Buying pre-cut lengths of rope is what most people prefer to do. However, sometimes you might require custom lengths of rope - or you might just prefer to buy a spool of rope and cut it yourself. If you regularly cut rope off of a spool, a cordage meter is an indispensable tool. A cordage meter contains a toothed measuring wheel and stainless steel pressure shoe that keeps contact with the rope for accuracy. Our cordage meters come with a selection of brackets for use and storage and is available in both metric and imperial configurations.
Pulleys also referred to as a block or snatch block, allow you to use your rope to its full potential by doing things like creating mechanical advantage. By definition, a pulley is a wheel mounted on an axle or shaft with a grooved rim around it designed to efficiently support the movement of a cord, rope, or wire around its circumference.
Mechanical Advantage: Mechanical advantage is a pretty common term when it comes to pulleys, but what exactly is mechanical advantage? It is expressed like this: 3:1, 4:1, 5:1, etc and represents the measure of force amplification achieved by using a tool, mechanical device, or haul system. Essentially, a device (like a pulley), preserves the input power and trades off forces against movement to obtain an amplification in output force. Basically, mechanical advantage multiplies the force you apply. A mechanical advantage of 5:1 means that the device reduces the effort needed to lift an object by 5 to 1. For example, if you want to lift 100 pounds, a 5:1 mechanical advantage would allow you to only exert 20 pounds of force.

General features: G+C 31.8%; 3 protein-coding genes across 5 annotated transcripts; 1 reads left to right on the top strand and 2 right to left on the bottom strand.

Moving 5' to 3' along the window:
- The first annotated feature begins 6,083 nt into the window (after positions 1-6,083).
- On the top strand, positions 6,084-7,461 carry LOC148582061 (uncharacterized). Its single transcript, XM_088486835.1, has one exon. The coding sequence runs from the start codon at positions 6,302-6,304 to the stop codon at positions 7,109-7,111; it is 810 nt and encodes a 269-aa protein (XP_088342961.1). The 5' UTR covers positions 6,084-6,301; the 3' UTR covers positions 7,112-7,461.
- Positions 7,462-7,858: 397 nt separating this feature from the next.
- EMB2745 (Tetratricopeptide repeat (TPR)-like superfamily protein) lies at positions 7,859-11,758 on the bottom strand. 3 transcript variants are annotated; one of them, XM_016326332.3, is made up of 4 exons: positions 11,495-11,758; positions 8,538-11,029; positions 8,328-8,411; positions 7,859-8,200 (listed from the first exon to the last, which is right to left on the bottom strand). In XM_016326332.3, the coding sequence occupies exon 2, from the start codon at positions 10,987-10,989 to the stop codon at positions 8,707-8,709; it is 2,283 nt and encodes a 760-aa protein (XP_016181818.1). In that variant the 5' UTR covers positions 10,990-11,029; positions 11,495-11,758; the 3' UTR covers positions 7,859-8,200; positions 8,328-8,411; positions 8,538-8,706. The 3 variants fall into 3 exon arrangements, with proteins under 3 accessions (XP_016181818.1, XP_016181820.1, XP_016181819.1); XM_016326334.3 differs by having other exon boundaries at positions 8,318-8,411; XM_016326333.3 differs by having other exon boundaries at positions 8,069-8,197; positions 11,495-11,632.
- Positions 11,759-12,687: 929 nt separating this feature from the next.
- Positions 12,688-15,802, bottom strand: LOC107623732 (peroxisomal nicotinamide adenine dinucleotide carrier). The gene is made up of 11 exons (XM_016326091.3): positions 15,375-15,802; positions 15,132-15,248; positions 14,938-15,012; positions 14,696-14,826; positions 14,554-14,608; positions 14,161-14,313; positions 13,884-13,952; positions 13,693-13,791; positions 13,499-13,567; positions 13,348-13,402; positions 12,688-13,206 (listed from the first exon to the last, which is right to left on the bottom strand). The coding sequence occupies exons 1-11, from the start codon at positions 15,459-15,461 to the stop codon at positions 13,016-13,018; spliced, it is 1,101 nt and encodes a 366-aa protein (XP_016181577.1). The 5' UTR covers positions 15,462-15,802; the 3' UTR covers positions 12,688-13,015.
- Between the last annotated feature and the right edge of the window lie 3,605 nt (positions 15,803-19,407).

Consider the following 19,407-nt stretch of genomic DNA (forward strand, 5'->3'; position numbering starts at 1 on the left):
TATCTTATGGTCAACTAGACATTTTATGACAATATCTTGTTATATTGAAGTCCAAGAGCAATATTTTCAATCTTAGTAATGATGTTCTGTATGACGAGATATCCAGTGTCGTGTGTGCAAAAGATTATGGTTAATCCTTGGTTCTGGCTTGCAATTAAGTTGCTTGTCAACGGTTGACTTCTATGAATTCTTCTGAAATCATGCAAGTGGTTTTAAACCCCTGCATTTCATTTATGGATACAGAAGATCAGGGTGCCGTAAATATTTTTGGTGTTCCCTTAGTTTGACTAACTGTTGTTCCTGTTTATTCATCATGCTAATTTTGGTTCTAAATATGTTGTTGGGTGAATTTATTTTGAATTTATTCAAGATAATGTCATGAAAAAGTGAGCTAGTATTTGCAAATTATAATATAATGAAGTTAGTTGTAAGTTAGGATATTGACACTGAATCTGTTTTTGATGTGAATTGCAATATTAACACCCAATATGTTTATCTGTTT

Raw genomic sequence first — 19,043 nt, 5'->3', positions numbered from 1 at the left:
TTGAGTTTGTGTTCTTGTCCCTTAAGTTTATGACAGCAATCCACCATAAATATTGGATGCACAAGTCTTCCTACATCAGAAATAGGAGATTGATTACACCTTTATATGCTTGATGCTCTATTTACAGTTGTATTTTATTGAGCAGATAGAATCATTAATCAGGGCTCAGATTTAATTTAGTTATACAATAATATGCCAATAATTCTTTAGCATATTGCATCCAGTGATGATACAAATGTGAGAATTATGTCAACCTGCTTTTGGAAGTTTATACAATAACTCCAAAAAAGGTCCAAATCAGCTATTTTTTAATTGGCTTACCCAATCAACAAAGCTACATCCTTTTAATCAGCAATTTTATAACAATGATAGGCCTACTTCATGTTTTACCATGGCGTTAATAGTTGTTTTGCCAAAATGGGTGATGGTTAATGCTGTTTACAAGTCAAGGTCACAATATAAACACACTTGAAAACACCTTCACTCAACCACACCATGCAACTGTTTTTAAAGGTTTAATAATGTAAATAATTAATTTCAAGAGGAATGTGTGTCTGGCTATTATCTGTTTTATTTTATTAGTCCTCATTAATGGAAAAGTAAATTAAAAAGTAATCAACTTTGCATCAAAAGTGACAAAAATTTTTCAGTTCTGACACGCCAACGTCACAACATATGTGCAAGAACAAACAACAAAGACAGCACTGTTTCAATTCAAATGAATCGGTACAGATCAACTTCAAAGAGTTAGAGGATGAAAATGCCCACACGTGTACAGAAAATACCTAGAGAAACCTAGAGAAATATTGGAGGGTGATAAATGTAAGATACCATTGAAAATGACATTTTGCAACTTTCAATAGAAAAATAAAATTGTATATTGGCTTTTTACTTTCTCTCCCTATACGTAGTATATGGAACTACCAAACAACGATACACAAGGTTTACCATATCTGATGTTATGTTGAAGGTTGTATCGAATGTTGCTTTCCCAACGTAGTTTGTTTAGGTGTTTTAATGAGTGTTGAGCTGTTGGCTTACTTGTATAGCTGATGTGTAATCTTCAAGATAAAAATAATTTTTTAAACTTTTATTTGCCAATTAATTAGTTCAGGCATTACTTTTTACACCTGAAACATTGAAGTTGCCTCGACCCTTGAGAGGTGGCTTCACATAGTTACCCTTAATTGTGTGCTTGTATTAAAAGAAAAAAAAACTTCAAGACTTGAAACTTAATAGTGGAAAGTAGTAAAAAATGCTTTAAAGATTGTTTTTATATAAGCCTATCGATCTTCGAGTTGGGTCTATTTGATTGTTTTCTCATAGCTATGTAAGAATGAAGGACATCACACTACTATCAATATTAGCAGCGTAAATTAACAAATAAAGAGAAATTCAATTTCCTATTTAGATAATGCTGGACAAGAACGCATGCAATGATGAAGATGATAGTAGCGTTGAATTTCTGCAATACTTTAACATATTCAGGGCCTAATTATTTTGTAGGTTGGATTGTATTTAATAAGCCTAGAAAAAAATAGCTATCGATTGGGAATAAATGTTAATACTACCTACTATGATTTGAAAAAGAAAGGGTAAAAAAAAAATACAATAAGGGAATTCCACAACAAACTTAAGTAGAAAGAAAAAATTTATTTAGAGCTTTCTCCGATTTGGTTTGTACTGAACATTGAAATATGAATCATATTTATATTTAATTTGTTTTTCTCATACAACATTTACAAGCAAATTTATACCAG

One thing to consider when selecting your pulley is standard compliance. For example, if you are using your pulley for lifting purposes you want to make sure the pulley meets the ASME B30 Standard. More specifically it should meet Chapter 26-5 which covers rigging blocks, like those you would use with a capstan hoist. ASME B30 provides a range of different standards for pulleys including materials, rated loads, identification, and operating practices. If you’d like more information and a further breakdown on the ASME B30 standard, click here to check out our detailed blog post. We’ve also got a FREE downloadable ASME B30 compliance poster in our Knowledge Base.
You’ve got a lifeline, but now you need a way to make sure you are secured to it. That’s where rope grabs come in. Rope grabs are extremely convenient and easy to use. They provide 100% tie off by staying attached to your lifeline and moving up and down with you as you ascend or descend. These little devices work by latching onto the rope when they sense a fall preventing you from getting injured. Not to mention, they save a ton of time because you don’t have to stop every few feet to reattach your lanyard as you climb.
Like we’ve mentioned many times - rope is an important part of safety in any kind of at-height work. If your rope is in poor condition it is essentially useless and you will have to buy a new rope. Not to mention that rope isn’t exactly cheap. That’s where rope protection comes into play. Rope protection is pretty self explanatory in that it is equipment that helps you protect your rope. The type of protection you can use varies by the job at hand. Our selection includes rope rollers, material rope covers (protectors), end dips, and heat shrink.
While rope protectors are beneficial and can help lengthen the lifespan of your rope, we’d like to remind you that rope inspections should still be done regularly even if you are using some form of rope protection. For more information on rope inspection, click here to check out our blog post about what to look for and how to properly inspect a rope. We also provide free downloadable rope inspection form in our Knowledge Base.
For more information about rope devices, or if you have any questions, click here to get in touch with one of our Gear Experts®.